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Mbumba wants drought relief distributed fairly

Written by on July 8, 2024

President Nangolo Mbumba has urged village headmen, pastors and regional councillors to ensure drought relief is distributed fairly and transparently.

Mbumba said this when he addressed the Evangelical Lutheran Church in Namibia (Elcin) Etumo Festival held at Omandongo village in the Oshikoto region on Saturday.

“Due to the drought affecting the country, any food aid from the government should be distributed fairly and peacefully,” Mbumba said.

The president urged village headmen and senior traditional councillors to ensure that food distribution is carried out transparently and according to procedures.

He warns those responsible for distribution to not take advantage of their positions.

Mbumba’s call comes after media reports that some officials and regional councillors steal and sell drought relief.

In May this year, executive director in the prime minister’s office, I-Ben Nashandi, said the government registered over 331 000 households for drought relief and budgeted N$825 million for the programme.

However, he said this is only sufficient to assist the initial estimation of 172 200 food-insecure households identified in 2023.

Mbumba reminded eligible voters about the ongoing voter registration and encouraged people to register.

The registration started at the beginning of last month and will end on 1 August.

Nangolo Mbumba

He said those who fought for independence faced hardships.

“You have an independent country, you have church, you have God. You did not get those things on your own,” he said.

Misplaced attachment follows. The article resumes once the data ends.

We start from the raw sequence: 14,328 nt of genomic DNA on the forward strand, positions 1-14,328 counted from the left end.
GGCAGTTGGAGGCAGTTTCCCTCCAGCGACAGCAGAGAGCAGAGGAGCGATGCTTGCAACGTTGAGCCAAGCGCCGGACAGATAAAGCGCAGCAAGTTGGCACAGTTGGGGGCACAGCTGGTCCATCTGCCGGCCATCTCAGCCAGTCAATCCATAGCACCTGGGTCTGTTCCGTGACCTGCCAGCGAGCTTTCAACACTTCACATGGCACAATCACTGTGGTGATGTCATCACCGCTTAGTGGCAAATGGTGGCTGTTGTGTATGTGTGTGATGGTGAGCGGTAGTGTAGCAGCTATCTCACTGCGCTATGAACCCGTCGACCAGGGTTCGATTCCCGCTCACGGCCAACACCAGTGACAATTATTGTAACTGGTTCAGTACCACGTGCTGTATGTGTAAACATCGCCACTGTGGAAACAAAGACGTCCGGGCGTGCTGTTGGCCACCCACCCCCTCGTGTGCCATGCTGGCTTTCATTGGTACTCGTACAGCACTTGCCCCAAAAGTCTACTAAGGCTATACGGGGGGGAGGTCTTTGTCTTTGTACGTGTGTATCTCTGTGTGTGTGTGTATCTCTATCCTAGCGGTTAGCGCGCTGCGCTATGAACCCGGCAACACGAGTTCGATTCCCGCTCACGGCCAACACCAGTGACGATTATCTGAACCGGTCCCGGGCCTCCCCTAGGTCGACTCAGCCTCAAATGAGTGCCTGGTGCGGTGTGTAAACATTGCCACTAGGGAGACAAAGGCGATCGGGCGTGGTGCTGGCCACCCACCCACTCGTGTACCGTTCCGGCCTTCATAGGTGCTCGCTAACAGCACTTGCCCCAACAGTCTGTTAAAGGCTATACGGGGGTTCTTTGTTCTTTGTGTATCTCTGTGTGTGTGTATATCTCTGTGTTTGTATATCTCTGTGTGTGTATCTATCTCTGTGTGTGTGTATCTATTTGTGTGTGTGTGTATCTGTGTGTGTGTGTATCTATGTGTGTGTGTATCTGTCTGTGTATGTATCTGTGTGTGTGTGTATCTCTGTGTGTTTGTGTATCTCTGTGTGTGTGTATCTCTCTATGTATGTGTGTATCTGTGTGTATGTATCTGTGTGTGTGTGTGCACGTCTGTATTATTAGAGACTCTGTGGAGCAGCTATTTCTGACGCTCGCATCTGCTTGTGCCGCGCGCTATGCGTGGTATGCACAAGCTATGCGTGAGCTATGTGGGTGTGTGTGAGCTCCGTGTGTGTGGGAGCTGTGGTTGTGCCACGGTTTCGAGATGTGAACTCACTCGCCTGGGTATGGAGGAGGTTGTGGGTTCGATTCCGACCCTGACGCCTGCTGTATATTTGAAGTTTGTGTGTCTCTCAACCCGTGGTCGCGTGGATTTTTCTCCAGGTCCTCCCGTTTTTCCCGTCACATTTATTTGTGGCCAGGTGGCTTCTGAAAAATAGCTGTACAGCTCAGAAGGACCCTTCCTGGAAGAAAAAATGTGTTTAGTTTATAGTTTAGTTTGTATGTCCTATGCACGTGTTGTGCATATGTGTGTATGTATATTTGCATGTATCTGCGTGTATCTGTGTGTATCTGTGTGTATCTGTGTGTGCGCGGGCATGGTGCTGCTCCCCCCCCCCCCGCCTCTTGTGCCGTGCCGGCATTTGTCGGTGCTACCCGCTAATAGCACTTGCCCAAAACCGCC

“Why are you unable to register to vote? Some of the excuses create the impression that until now we have not accepted that we are Namibians because in an independent country we need to work together,” Mbumba said.

He said some people blame others saying they elected the wrong people into positions.

“Where were you when people elected the wrong person?” Mbumba said.

During the event, Mbumba remembered and honoured the legacies of missionaries who arrived in Namibia 154 years ago.

According to Mbumba, missionaries transformed society positively and contributed to the teachings of social justice and equality among mankind, inspiring many Namibians to pursue the cause of their freedom.

Mbumba said the 154th Elcin Etumo Festival provides Namibians an opportunity to come together as Christians, reflect and reinforce values and fellowship.

“As we celebrate the Elcin Etumo Festival, may we be inspired to continue the noble mission of service and sacrifice to our fellow human beings with fervour and dedication, as we witnessed from the pioneering missionaries in Namibia,” he said.

Mbumba also highlighted that despite challenges faced by the missionaries upon their arrival in Namibia, they persisted and laid the foundation for the establishment of a strong Elcin Church.

“They introduced the first methods of modern medicine, built clinics, hospitals and schools, and introduced vocational training to the northern rural areas, which were denied these lifesaving basic amenities.

Regarding the struggle for independence, Mbumba said Christianity and the work of the Christian church played a pivotal role in the Namibian people’s fight against apartheid colonialism.

He said the principles of service and sacrifice, which are crucial in the Christian faith, similarly played a significant role in the struggle for independence.

The post Mbumba wants drought relief distributed fairly appeared first on The Namibian.

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